Stupid question, right? Chipotle is fresh-mex! They only use the finest, organic, all-natural ingredients. They don’t fill their burritos with processed foods and deep fry them.
Okay. So, follow-up question. What’s the opposite of healthy?
So how can you tell me Chipotle is healthy when so many people got sick eating there?
In October, people who had eaten at Chipotle started showing symptoms of E. coli, an outbreak that eventually affected more than 50 people in 11 states. An outbreak of a different strain of E. coli then affected five more people in December. Then at a Boston Chipotle in December, more than 120 people contracted noro-virus.
– USA Today, Feb. 9, 2016
E. Coli doesn’t care about how trendy your restaurant is or the big smiles on the staff. The noro-virus doesn’t care about the polished concrete floor, or bright track lighting. When they get in your belly, your pants will turn smelly.
Do you think E. coli might be getting on the vegetables when you fertilize them with poo-poo? That’s what organic farming is, after all.
And how about transporting those veggies? They are stacked in damp cardboard boxes, loaded in a dark trailer, and trucked to the restaurant. (I share some stories hauling produce here.)
And when you chop them up without cooking them, and let them stew in a steel tub behind the counter, do you think you’re also stewing them in noro-virus?
This Monday, Chipotle shut down all their locations for a company-wide meeting where they discussed these issues.
More than 50,000 employees attended the meeting by gathering in areas such as hotel conference rooms and movie theaters to hear broadcast remarks from executives. Co-CEO Steve Ells apologized that the company’s food made people sick while co-CEO Monty Moran outlines steps Chipotle has taken to reduce the risk of future outbreaks. Those include testing ingredients on farms and in its central kitchens and implementing techniques like blanching raw vegetables to kill germs.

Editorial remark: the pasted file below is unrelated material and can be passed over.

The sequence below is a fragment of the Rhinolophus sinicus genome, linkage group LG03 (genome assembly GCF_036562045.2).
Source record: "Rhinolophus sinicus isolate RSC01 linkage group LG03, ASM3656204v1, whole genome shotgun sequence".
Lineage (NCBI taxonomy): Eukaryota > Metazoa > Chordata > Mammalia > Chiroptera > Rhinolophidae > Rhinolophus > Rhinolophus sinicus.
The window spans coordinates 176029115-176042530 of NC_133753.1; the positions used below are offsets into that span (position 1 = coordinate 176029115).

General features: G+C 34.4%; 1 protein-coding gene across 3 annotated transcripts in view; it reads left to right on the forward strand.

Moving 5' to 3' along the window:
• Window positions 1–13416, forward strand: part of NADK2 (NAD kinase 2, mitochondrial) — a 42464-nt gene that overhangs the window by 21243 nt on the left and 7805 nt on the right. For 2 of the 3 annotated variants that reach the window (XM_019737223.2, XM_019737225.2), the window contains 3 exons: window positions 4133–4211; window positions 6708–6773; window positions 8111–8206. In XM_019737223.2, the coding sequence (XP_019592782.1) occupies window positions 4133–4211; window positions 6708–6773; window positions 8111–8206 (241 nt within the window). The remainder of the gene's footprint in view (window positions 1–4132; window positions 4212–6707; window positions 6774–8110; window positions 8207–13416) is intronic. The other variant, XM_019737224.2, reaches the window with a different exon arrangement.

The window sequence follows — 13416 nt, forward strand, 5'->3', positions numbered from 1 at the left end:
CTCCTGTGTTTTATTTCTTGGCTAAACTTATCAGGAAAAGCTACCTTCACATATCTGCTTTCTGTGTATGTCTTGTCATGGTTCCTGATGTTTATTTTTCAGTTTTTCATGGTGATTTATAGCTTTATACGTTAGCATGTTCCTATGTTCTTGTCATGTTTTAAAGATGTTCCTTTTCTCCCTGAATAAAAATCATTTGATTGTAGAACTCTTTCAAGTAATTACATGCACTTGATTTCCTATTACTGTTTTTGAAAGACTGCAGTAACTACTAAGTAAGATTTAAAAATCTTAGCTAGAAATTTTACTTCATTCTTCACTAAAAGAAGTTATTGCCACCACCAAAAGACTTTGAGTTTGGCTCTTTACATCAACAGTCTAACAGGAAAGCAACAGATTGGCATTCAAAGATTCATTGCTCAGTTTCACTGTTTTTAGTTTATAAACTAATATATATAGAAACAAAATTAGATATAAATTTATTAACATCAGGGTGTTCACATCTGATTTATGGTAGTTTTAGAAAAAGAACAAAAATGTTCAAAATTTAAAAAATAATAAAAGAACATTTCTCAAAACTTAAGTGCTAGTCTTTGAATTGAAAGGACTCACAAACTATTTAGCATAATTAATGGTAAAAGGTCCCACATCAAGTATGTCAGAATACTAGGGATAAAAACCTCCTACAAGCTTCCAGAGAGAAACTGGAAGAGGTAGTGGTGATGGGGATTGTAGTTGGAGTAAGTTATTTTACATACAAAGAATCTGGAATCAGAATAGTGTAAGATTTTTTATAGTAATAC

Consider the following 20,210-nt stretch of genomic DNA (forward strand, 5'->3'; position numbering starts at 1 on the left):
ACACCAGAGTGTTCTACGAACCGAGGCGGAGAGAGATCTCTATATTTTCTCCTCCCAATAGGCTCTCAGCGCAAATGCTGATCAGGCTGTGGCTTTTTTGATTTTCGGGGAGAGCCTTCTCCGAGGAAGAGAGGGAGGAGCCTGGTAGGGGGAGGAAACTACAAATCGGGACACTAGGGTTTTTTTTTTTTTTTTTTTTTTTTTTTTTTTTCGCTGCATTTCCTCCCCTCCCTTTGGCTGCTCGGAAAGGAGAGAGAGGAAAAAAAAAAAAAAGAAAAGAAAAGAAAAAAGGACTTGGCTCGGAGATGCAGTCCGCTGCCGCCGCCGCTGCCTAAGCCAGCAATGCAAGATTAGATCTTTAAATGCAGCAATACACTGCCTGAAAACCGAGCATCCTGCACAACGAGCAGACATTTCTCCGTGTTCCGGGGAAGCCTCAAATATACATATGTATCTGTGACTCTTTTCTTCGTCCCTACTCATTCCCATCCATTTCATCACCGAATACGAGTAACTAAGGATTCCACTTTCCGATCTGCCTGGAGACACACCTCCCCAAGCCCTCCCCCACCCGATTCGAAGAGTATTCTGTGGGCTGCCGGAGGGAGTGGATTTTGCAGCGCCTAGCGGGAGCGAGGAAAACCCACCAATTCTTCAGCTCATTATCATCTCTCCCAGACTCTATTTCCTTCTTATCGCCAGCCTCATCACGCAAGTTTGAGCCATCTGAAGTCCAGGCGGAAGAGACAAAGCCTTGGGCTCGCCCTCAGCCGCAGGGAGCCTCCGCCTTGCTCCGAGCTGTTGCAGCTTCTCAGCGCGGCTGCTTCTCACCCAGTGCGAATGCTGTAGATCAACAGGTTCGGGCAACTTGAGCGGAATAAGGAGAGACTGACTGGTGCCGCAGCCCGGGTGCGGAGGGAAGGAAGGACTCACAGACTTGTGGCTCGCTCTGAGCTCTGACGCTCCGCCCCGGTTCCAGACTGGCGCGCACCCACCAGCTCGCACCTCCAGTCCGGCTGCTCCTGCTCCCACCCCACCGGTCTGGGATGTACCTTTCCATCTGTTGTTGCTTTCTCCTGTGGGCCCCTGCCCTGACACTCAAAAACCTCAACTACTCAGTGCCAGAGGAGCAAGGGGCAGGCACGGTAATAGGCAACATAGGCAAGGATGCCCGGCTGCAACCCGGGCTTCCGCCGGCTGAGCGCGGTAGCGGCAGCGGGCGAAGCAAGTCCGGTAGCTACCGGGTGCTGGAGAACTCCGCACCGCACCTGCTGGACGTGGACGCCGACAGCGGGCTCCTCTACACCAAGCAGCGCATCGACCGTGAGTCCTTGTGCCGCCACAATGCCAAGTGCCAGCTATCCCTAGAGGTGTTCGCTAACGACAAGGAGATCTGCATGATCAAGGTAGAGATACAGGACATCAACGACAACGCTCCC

– USA Today, February 9, 2016
Okay, so now they are going to blanch their vegetables.
Well, what’s blanching? Think of it as frying, but with water and for a short amount of time.
Whoa, flash frying vegetables in water? Not so fresh-mex anymore, are we, Chipotle?
That brings me back to the original question. Is Chipotle healthier than a fried burrito?
Look, I don’t always get fried burritos. But when I do, I get them at the Kwik Kent truck stop in Kermit, Texas.
That place is great! I get fuel for me Peterbilt, then I go inside the store and grab fried burritos from the warmer.
Honestly, it used to be a great mystery to me that I nor anyone else got sick from eating there. As much as I like the place, let’s just say their food handling procedures violate my Yankee sensibilities.
It’s a truck stop not too far from Mexico. What can I say?
Anyways, I finally solved that mystery one day when I bit into a fried burrito and the scalding hot filling gushed into my mouth and burnt my tongue. And it dawned on me. There’s no way E. coli or noro-virus can survive the burrito’s dunk into the 375-degree fryolator oil.
So all you millennials can say all you want about the nitrates in the processed meat or the trans-fats in the cheese-food. My fried burrito is healthier than your disease-ridden Chipotle!
- USA Today, “Chipotle briefly shuts for talk on food safety,” by Hadley Malcolm, Tuesday, February 9, 2016. Print Edition.